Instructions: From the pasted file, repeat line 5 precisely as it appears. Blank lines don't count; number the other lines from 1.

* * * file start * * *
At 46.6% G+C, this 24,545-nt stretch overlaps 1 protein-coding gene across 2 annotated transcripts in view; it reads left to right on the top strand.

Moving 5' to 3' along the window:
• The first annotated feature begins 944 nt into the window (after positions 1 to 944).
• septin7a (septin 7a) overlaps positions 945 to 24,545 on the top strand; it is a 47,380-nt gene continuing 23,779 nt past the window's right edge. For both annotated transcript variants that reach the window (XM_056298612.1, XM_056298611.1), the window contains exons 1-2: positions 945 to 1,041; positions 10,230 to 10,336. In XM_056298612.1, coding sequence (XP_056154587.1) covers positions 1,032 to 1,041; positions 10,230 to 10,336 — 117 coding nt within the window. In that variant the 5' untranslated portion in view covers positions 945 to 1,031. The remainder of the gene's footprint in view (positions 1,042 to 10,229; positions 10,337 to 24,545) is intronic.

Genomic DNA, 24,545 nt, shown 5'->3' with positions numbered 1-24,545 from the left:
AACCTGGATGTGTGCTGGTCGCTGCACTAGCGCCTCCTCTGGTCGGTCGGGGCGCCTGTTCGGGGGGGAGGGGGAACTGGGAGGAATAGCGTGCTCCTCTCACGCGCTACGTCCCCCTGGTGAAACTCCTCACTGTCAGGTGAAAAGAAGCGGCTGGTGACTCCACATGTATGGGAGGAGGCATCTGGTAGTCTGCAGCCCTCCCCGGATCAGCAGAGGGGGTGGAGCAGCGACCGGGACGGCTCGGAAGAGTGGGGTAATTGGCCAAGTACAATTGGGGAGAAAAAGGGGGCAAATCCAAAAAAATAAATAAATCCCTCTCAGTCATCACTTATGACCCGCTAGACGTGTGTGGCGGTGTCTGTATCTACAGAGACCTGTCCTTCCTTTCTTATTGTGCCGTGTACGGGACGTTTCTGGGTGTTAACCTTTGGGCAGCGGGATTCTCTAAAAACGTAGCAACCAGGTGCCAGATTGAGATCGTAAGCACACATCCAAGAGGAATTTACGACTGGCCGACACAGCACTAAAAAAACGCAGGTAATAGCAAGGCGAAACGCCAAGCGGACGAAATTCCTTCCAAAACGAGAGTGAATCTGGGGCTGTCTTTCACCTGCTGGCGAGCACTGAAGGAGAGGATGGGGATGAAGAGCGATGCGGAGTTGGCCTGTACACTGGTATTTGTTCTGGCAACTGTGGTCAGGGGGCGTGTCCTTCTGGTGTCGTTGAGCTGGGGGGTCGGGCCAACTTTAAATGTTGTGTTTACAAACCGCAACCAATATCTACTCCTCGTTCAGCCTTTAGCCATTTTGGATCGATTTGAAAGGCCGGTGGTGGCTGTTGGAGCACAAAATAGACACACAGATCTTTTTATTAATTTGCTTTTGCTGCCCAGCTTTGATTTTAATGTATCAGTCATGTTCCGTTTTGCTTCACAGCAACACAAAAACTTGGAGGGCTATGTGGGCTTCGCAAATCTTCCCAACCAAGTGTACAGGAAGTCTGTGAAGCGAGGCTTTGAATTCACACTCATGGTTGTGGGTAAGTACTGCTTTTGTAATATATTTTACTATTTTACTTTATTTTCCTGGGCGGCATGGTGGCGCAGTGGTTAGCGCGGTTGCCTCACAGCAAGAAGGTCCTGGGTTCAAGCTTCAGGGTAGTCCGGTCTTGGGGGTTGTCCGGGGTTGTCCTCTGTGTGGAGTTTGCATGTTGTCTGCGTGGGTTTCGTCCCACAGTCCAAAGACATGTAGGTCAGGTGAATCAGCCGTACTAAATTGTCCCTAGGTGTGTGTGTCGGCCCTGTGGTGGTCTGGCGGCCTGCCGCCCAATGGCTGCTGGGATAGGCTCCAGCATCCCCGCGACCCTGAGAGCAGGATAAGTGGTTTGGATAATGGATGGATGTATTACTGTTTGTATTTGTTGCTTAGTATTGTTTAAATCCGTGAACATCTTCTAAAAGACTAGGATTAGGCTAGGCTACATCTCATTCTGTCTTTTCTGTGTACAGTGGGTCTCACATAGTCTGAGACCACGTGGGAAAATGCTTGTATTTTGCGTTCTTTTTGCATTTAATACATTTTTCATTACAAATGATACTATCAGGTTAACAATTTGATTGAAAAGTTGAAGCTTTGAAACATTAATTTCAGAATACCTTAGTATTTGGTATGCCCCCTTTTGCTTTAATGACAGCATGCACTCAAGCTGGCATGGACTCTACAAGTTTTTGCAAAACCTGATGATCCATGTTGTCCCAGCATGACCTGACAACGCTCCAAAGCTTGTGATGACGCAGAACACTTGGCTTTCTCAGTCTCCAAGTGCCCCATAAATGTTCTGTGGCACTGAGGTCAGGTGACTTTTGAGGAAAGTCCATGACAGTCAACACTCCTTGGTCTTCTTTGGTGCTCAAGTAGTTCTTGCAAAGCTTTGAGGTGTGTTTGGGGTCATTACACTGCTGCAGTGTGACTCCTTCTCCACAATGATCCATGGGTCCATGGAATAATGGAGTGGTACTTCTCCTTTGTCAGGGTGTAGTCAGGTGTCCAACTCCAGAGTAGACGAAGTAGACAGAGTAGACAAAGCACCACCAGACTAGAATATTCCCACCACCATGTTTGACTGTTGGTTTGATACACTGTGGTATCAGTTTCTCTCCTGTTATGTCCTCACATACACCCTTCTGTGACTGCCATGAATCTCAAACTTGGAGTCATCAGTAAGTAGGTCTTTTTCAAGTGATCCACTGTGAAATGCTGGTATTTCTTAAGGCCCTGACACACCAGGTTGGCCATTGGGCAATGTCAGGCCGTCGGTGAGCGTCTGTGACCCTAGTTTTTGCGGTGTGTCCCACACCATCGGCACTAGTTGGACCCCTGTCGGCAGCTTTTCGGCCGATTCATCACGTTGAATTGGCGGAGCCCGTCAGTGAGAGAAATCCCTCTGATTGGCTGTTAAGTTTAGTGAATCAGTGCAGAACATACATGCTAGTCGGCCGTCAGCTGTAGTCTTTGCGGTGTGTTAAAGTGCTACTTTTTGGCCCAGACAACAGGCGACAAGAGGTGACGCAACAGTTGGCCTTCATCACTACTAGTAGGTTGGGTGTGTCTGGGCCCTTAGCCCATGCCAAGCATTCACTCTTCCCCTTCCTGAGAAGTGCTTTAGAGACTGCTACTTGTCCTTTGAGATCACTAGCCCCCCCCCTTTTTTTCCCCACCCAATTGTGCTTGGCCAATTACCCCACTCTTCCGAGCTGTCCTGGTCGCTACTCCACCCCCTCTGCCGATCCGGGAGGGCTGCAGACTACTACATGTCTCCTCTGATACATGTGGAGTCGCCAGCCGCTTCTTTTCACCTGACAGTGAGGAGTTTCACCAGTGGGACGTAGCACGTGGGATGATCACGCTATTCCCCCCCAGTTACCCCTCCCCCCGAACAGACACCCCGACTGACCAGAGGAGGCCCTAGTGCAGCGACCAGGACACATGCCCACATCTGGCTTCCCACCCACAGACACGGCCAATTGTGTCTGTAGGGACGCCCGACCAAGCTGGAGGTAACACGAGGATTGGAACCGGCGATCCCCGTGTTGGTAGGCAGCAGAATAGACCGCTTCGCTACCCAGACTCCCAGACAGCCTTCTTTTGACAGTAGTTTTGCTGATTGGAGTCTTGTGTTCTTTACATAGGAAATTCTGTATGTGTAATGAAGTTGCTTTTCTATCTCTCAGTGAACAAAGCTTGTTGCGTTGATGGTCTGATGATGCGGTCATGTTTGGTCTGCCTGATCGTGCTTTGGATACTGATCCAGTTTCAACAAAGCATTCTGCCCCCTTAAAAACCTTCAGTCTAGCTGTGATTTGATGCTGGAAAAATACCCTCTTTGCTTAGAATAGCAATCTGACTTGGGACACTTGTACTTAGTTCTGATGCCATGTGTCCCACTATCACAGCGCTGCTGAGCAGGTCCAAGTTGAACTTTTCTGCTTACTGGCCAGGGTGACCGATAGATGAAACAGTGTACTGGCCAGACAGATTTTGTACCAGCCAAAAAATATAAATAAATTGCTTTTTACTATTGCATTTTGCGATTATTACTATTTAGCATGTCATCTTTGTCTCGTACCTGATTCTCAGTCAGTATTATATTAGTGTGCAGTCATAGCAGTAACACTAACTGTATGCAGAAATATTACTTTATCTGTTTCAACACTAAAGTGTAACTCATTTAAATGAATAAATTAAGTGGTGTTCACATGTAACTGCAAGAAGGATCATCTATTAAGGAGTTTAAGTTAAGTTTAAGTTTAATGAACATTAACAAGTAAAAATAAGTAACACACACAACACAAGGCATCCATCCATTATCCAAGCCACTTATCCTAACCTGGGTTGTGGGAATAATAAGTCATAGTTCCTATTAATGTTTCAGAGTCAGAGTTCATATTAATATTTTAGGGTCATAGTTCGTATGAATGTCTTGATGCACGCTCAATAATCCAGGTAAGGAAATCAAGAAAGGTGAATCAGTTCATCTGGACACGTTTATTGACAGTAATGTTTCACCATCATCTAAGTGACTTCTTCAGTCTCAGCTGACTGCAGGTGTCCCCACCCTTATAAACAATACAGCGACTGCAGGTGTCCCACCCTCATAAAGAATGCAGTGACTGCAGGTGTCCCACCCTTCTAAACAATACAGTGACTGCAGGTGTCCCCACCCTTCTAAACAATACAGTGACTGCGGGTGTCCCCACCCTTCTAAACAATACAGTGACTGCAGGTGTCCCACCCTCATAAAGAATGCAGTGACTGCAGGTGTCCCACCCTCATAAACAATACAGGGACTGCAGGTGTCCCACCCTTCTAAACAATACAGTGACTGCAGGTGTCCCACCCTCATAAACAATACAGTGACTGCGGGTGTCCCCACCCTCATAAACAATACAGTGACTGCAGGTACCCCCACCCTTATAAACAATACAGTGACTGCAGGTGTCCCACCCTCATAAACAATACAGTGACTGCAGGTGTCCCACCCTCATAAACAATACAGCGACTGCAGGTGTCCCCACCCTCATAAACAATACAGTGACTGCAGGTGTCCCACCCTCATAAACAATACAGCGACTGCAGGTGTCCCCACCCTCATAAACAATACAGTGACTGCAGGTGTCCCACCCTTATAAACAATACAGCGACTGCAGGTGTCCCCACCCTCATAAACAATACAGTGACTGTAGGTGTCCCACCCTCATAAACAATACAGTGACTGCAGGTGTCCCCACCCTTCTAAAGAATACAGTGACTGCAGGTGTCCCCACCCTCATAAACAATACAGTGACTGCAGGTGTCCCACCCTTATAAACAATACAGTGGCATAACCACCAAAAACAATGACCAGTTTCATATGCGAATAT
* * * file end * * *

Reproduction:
Genomic DNA, 24,545 nt, shown 5'->3' with positions numbered 1-24,545 from the left: